Q: How much funding would be needed to accomplish this, and exactly how would the money be used?

A: As a very rough estimate, it would require about $6 million in one-time funds for equipment and expendable supplies and about $6 million in recurring funds for personnel and supplies to bring a number of the existing laboratories up to the same level so that they could have the personnel and equipment to develop and validate chemical analyses of toxicants of interest, perform analytical testing and then communicate those results to other NAHLN members. Those toxicology funds would be in addition to the current needs of NAHLN.

Q: The white paper mentions seven laboratories for which funding would be sought initially. Which labs are they, and why were they chosen?

A: To be able to produce the white paper and circulate it in a timely manner, we needed to write it in a short period — before it was possible to conduct a survey of current capabilities and needs. To roughly calculate the monies it might take to fund the toxicology component of NAHLN, it was expedient to make the estimation based on the amounts it would take to fund about seven analytical toxicology laboratories. It was not determined in advance which those might be. Given sufficient resources, I hope it might be possible for the funds to be split and portions disbursed to more than seven laboratories.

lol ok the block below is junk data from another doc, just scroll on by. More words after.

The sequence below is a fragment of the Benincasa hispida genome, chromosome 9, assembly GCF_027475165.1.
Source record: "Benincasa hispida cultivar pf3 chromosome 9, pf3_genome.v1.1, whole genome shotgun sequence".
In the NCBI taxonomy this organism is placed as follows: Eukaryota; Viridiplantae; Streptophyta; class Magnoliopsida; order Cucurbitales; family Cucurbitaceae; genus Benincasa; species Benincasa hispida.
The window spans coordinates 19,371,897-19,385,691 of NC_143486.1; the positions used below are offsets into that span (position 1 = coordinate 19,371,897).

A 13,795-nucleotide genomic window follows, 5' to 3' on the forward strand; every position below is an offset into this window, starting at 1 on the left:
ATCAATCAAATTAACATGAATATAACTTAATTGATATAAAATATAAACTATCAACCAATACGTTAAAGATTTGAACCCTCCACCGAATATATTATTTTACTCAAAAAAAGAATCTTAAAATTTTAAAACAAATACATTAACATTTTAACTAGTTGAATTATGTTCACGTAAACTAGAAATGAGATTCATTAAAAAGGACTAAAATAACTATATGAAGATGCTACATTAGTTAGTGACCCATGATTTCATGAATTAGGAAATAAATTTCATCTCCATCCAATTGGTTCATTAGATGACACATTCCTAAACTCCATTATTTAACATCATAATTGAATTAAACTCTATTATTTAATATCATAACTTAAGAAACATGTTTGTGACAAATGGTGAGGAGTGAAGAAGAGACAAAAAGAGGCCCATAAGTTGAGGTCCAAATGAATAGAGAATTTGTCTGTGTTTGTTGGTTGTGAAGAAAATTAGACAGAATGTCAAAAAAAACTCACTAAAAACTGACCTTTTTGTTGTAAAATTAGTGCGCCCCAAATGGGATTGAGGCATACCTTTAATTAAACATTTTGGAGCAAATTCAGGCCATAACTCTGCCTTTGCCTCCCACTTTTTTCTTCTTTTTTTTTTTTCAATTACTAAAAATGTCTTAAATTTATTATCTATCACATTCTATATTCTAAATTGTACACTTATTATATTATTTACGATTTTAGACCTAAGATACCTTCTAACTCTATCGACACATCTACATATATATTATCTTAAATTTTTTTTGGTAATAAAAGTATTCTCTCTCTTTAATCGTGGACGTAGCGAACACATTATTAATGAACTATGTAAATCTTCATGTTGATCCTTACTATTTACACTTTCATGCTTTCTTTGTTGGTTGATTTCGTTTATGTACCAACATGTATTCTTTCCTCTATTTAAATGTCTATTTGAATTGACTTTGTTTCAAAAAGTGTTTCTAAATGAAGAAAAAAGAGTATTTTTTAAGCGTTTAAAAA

Of course, it is very unlikely that federal monies will become available to fully equip and staff all of the veterinary oxicology laboratories across the country. However, if funds for NAHLN Tox do become available, I hope they would be distributed in some type of competitive manner, while keeping in mind that we are very early in the process of trying to obtain federal funding and unknown factors could change it as the process develops.

Now that the white paper is finished and circulated, we are finalizing a survey of current capabilities and needs in veterinary toxicology laboratories around the United States. We hope to be able to send this out to NAHLN laboratories and have the survey results early in 2008.

Q: Can you elaborate on what you mean by good communication among the network of toxicology labs? Is that lacking at present?

A: Over the years, laboratories that now do toxicology testing have had differences in funding and in their abilities to purchase state-of-the-art equipment and hire the highly trained personnel needed to run these sophisticated instruments. To be able to consistently analyze diagnostic samples and have confidence that the results will be the same among all the labs, they all need to have the same equipment with personnel trained to use that equipment, all running the same validated analytical methods. Finally, they need to have a secure way of communicating results with other labs for confirmation and for reporting results to the appropriate authorities.

Q: You also mention in the paper "contingency funds" to cover testing in situations such as last year's widespread pet-food contamination. Would these funds be in addition to those just mentioned?